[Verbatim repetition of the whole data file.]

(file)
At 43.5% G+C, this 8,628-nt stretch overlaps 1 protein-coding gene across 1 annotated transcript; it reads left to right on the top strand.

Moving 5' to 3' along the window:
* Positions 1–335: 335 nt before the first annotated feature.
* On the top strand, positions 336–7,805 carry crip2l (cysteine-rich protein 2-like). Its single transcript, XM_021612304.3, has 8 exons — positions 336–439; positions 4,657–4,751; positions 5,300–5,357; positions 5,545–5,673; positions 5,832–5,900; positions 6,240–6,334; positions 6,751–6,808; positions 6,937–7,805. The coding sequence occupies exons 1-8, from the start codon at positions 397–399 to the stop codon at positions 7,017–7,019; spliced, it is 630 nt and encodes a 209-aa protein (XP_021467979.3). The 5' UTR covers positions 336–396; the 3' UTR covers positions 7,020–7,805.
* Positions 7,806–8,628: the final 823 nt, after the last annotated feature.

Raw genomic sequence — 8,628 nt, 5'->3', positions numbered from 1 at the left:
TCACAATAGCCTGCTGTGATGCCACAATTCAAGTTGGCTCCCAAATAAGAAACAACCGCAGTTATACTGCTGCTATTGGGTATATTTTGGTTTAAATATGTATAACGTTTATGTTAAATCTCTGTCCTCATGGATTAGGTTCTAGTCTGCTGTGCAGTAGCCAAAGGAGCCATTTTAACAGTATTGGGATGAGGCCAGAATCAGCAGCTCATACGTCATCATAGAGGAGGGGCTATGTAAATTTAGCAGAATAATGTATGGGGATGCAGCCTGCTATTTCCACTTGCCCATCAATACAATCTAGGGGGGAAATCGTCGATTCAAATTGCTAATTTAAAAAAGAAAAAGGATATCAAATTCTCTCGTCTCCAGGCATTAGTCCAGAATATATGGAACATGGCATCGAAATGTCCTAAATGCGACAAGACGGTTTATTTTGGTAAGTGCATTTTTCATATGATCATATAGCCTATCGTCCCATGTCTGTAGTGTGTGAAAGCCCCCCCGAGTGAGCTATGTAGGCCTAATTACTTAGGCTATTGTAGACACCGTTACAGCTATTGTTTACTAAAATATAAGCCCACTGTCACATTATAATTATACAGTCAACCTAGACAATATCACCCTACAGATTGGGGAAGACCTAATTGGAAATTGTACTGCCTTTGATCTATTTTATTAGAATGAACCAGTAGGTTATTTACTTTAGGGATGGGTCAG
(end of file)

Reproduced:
At 43.5% G+C, this 8,628-nt stretch overlaps 1 protein-coding gene across 1 annotated transcript; it reads left to right on the top strand.

Moving 5' to 3' along the window:
* Positions 1–335: 335 nt before the first annotated feature.
* On the top strand, positions 336–7,805 carry crip2l (cysteine-rich protein 2-like). Its single transcript, XM_021612304.3, has 8 exons — positions 336–439; positions 4,657–4,751; positions 5,300–5,357; positions 5,545–5,673; positions 5,832–5,900; positions 6,240–6,334; positions 6,751–6,808; positions 6,937–7,805. The coding sequence occupies exons 1-8, from the start codon at positions 397–399 to the stop codon at positions 7,017–7,019; spliced, it is 630 nt and encodes a 209-aa protein (XP_021467979.3). The 5' UTR covers positions 336–396; the 3' UTR covers positions 7,020–7,805.
* Positions 7,806–8,628: the final 823 nt, after the last annotated feature.

Raw genomic sequence — 8,628 nt, 5'->3', positions numbered from 1 at the left:
TCACAATAGCCTGCTGTGATGCCACAATTCAAGTTGGCTCCCAAATAAGAAACAACCGCAGTTATACTGCTGCTATTGGGTATATTTTGGTTTAAATATGTATAACGTTTATGTTAAATCTCTGTCCTCATGGATTAGGTTCTAGTCTGCTGTGCAGTAGCCAAAGGAGCCATTTTAACAGTATTGGGATGAGGCCAGAATCAGCAGCTCATACGTCATCATAGAGGAGGGGCTATGTAAATTTAGCAGAATAATGTATGGGGATGCAGCCTGCTATTTCCACTTGCCCATCAATACAATCTAGGGGGGAAATCGTCGATTCAAATTGCTAATTTAAAAAAGAAAAAGGATATCAAATTCTCTCGTCTCCAGGCATTAGTCCAGAATATATGGAACATGGCATCGAAATGTCCTAAATGCGACAAGACGGTTTATTTTGGTAAGTGCATTTTTCATATGATCATATAGCCTATCGTCCCATGTCTGTAGTGTGTGAAAGCCCCCCCGAGTGAGCTATGTAGGCCTAATTACTTAGGCTATTGTAGACACCGTTACAGCTATTGTTTACTAAAATATAAGCCCACTGTCACATTATAATTATACAGTCAACCTAGACAATATCACCCTACAGATTGGGGAAGACCTAATTGGAAATTGTACTGCCTTTGATCTATTTTATTAGAATGAACCAGTAGGTTATTTACTTTAGGGATGGGTCAG